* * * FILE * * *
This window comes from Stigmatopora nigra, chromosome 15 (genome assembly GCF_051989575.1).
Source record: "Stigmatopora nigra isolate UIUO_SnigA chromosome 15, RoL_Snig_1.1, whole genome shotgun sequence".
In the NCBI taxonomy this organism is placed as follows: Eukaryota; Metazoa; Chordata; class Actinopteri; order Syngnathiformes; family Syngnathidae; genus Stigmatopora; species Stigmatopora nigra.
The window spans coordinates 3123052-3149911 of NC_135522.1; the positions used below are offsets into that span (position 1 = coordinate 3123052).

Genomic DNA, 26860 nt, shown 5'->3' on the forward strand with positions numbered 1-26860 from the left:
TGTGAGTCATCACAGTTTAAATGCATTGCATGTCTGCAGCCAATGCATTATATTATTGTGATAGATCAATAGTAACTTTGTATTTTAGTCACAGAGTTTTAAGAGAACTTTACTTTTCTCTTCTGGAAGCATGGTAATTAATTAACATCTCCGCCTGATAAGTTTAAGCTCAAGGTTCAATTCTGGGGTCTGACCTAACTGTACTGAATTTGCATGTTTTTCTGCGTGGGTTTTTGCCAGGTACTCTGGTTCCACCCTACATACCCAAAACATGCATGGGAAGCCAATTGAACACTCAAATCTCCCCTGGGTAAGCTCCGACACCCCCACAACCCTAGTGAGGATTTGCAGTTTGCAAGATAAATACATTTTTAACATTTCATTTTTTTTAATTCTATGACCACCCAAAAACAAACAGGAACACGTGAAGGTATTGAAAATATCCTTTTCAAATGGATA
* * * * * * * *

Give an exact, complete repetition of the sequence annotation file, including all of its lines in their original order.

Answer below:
This window comes from Stigmatopora nigra, chromosome 15 (genome assembly GCF_051989575.1).
Source record: "Stigmatopora nigra isolate UIUO_SnigA chromosome 15, RoL_Snig_1.1, whole genome shotgun sequence".
In the NCBI taxonomy this organism is placed as follows: Eukaryota; Metazoa; Chordata; class Actinopteri; order Syngnathiformes; family Syngnathidae; genus Stigmatopora; species Stigmatopora nigra.
The window spans coordinates 3123052-3149911 of NC_135522.1; the positions used below are offsets into that span (position 1 = coordinate 3123052).

Genomic DNA, 26860 nt, shown 5'->3' on the forward strand with positions numbered 1-26860 from the left:
TGTGAGTCATCACAGTTTAAATGCATTGCATGTCTGCAGCCAATGCATTATATTATTGTGATAGATCAATAGTAACTTTGTATTTTAGTCACAGAGTTTTAAGAGAACTTTACTTTTCTCTTCTGGAAGCATGGTAATTAATTAACATCTCCGCCTGATAAGTTTAAGCTCAAGGTTCAATTCTGGGGTCTGACCTAACTGTACTGAATTTGCATGTTTTTCTGCGTGGGTTTTTGCCAGGTACTCTGGTTCCACCCTACATACCCAAAACATGCATGGGAAGCCAATTGAACACTCAAATCTCCCCTGGGTAAGCTCCGACACCCCCACAACCCTAGTGAGGATTTGCAGTTTGCAAGATAAATACATTTTTAACATTTCATTTTTTTTAATTCTATGACCACCCAAAAACAAACAGGAACACGTGAAGGTATTGAAAATATCCTTTTCAAATGGATA